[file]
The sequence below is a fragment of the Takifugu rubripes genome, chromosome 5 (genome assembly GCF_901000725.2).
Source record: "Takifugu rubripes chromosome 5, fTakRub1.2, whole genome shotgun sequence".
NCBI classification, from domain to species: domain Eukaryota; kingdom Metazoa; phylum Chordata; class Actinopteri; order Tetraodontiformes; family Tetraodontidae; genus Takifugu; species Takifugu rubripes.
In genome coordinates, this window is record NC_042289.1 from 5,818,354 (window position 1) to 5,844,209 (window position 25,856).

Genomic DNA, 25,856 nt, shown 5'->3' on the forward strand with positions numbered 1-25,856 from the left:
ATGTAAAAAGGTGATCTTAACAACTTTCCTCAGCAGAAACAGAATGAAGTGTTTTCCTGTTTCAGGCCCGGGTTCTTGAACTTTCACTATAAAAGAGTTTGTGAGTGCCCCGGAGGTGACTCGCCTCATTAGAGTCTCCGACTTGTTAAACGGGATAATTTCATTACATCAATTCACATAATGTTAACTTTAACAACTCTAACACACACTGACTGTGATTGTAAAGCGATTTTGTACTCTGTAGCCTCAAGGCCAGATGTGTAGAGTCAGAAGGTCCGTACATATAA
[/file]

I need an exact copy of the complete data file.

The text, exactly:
The sequence below is a fragment of the Takifugu rubripes genome, chromosome 5 (genome assembly GCF_901000725.2).
Source record: "Takifugu rubripes chromosome 5, fTakRub1.2, whole genome shotgun sequence".
NCBI classification, from domain to species: domain Eukaryota; kingdom Metazoa; phylum Chordata; class Actinopteri; order Tetraodontiformes; family Tetraodontidae; genus Takifugu; species Takifugu rubripes.
In genome coordinates, this window is record NC_042289.1 from 5,818,354 (window position 1) to 5,844,209 (window position 25,856).

Genomic DNA, 25,856 nt, shown 5'->3' on the forward strand with positions numbered 1-25,856 from the left:
ATGTAAAAAGGTGATCTTAACAACTTTCCTCAGCAGAAACAGAATGAAGTGTTTTCCTGTTTCAGGCCCGGGTTCTTGAACTTTCACTATAAAAGAGTTTGTGAGTGCCCCGGAGGTGACTCGCCTCATTAGAGTCTCCGACTTGTTAAACGGGATAATTTCATTACATCAATTCACATAATGTTAACTTTAACAACTCTAACACACACTGACTGTGATTGTAAAGCGATTTTGTACTCTGTAGCCTCAAGGCCAGATGTGTAGAGTCAGAAGGTCCGTACATATAA